My Days in Haiti

Posted by on Feb 18, 2010 in Charities
7 Comments

Mordecai and ISorry it took me so long to get this blog out, but I was dealing with how to formulate my thoughts. Going to Haiti was quite an overwhelming experience, full of paradoxes, joy, pain, and empathy. The plan was to send small teams in for one week at a time to help a children’s home in Port-au-Prince. Now I realize why short trips are a good idea. The physical and emotional drain is quite heavy. It was a 10+ hour flight to Santo Domingo, Dominican Republic and then an 8 hour bus ride to Port-au-Prince, Haiti. Once there we were subject to hard work, in boiling heat while surrounded by poverty and destruction for the next few days. Then the grueling travel back. So why go? Why not cut a check and be done with it? Well, my heart has been burdened for these people for awhile now, even before the earthquake. I wanted to do more. Because those people need more. Sure money will help give them food, clothing, and shelter. But I noticed another need that money cannot fix… a need to be seen as human. A need to be remembered as a soul whom God loves and not just a number or a statistic. This is what I felt was the greatest need to fill. So I went with love in my heart for a people I had never met and it was rewarding to my spirit. I guess I needed Haiti as much as it needed me.

When I got there I already wanted to leave, but I then again I didn’t want to ever leave. It was really good getting to meet the people there. The people there at the Sonlight Children’s Home were absolutely awesome. I am convinced they are doing the only real thing that can fix Haiti. You’ve heard the old proverb of giving a man a fish and you feed him for a day? Well these people are teaching the Haitian people to fish.

The home is not your traditional orphanage. They are not looking to place displaced children. They are taking them in as a family and teaching them to serve each other and look out for the needs of others. The oldest boy, named Thomas is technically a man at age 23, but now serves as a patriarch of sorts and a leader for the younger boys. Those children are some of the best behaved, hardest working, and honorable people you could ever meet. Everyday they do their chores, conduct school (the older ones teach the younger ones), they all help in preparing the meals, and after each meal they have a devotional and singing. All of this happens under the guidance of one woman named Roberta Edwards, a remarkable and resilient woman.

I spent most of my time helping clear rubble from the fallen security walls that fell during the quake and repairing the road outside with it. One child was killed by the falling walls. Roberta was gone to the States at the time. The older boys took charge during the crisis and led the others. They then pulled the dead boy from the rubble, dug him a grave in the back of their property, and conducted a funeral service for him. Amazing maturity and resolve for their age.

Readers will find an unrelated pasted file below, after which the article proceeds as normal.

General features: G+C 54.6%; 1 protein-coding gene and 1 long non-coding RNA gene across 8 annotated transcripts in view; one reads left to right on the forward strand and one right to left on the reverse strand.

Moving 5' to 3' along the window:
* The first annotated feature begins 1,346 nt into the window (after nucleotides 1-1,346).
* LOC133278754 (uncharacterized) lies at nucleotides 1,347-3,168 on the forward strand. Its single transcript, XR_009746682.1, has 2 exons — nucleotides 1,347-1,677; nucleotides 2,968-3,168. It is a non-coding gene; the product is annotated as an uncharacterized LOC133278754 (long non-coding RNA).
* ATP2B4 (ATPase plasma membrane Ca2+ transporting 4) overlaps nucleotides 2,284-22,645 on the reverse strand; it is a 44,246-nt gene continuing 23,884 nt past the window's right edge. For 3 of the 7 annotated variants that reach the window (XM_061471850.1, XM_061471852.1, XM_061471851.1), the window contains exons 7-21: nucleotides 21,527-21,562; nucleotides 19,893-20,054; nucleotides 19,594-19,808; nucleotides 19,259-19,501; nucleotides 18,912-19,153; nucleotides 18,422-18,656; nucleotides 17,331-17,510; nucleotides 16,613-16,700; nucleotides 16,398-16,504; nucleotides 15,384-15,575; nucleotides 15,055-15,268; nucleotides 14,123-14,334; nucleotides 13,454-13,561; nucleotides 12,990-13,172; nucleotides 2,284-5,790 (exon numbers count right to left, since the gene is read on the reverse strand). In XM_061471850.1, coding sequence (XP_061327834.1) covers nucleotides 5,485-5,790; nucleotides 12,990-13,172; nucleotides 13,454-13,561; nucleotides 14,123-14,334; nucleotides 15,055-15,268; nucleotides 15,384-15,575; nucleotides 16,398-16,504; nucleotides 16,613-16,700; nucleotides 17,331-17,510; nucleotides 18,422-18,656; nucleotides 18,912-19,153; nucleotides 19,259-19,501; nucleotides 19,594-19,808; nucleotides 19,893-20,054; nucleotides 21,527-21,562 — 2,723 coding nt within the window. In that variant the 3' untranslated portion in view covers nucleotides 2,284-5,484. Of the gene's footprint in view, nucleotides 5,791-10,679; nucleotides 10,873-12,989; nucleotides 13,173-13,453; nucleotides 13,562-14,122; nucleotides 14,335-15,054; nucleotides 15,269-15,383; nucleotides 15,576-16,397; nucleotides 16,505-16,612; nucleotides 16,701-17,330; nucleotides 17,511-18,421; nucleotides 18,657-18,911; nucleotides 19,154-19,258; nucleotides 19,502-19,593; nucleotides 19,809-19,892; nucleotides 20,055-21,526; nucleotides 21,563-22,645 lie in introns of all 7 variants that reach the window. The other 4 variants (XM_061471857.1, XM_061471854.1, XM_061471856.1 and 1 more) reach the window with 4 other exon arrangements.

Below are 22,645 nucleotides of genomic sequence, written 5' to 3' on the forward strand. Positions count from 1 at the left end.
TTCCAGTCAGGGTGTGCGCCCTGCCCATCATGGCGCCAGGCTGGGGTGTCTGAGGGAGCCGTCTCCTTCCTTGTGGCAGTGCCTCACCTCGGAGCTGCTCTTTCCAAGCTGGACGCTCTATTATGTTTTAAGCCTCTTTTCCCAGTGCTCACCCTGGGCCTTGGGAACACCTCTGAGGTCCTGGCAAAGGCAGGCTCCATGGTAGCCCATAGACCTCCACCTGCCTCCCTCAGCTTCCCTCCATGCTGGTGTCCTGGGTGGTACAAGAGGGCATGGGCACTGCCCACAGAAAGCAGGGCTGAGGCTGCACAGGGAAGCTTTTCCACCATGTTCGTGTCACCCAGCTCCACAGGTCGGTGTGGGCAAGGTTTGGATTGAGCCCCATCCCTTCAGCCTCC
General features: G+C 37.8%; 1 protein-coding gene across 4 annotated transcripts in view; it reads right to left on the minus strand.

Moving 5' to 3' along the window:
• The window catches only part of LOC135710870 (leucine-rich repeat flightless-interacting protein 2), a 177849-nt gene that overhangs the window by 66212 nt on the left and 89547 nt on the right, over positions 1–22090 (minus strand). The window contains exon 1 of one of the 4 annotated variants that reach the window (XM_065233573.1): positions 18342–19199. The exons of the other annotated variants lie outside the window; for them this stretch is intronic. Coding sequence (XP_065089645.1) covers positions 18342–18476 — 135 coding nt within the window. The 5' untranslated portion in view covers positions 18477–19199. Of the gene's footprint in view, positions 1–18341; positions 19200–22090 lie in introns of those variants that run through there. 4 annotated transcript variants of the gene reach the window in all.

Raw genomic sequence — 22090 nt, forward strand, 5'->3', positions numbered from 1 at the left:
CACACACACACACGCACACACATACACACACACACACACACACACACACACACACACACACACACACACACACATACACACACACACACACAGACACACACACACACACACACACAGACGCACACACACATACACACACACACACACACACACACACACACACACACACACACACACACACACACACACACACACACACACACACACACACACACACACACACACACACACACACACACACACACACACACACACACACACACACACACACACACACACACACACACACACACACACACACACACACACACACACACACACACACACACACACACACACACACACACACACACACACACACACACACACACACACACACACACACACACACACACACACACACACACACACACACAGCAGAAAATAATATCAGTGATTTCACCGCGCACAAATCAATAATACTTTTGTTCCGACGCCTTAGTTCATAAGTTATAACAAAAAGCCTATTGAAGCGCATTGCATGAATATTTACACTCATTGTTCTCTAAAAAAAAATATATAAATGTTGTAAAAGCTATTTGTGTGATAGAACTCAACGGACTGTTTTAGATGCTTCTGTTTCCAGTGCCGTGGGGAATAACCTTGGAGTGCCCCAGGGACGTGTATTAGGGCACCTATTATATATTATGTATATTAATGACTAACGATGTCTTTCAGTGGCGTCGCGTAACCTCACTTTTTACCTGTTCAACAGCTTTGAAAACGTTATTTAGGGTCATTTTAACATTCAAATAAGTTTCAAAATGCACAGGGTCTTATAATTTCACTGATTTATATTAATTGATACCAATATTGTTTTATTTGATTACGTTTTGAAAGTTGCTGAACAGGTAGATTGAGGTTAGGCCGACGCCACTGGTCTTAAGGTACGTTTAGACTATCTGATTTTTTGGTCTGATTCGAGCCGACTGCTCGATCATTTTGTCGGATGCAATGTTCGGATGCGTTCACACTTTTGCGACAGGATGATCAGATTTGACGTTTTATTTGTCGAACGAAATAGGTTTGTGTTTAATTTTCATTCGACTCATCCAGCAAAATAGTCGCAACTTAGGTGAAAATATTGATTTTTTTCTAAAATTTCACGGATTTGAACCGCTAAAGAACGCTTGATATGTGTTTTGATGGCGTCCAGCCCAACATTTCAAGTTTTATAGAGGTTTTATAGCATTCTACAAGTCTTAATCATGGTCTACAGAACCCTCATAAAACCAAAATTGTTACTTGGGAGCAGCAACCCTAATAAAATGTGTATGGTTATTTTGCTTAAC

By the end of my first day, every time I lifted that 16 lb. sledge hammer it hurt. This day helped established my relationships with my co-workers as well as the boys from the Home. One stand-out was a child named Mordecai who probably weighed 60 or so. He worked with us almost all day, pushing wheel-barrows full of rock probably twice his body weight, trying to use the hammers, and putting his machete to good use on some brush we were clearing. He took a shine to us and didn’t want to leave our sides.

Another young man whose name sounded like “Wonfadda” (maybe someone will comment with the correct spelling) also stood out as a very young, hard worker. At the end of the day he came up to Ashley and myself to tell us we were done for the day. As we were walking toward camp with our hammers on our shoulders, he grabbed us both at the same time around the waist and hugged us tight. Such was his nature. A couple of times during my stay he held my arm as I walked from one place to another.

There was so many amazing things happening around us, you could just see God at work. One day Tim, Megan, and I went to the St. Francis Hospital in downtown Port-au-Prince. Tim is a nurse and so we thought we could do some good. We were envisioning mass hysteria, gangrenous wounds, amputated limbs, and the smell of death. So although I have no medical background, I figured in that type of situation another set of hands could be good. (That and support through prayers.) However, we got to the hospital to find it calm and organized. There were teams of medical personal trotting around in uniform scrubs, partitioned areas with beds, and no screaming or crying. Tim asked the team if we could assist and we were summarily dismissed because we did not have the qualifications they required. Megan called us SUVs (spontaneous untrained volunteers). Tim did not have his license with him so he could not help either. So we are now feeling like we just wasted a couple of hours traversing the messy PaP streets when suddenly God stepped in. Tim asked the team if they had Tetanus vaccinations (which are really rare over there) and they had over 40,000 and were willing to let us have enough to inoculate the whole Children’s Home. Funny how these things work because our buddy “Wonfadda” had just stepped on an old nail the day before. I stand in awe of our God.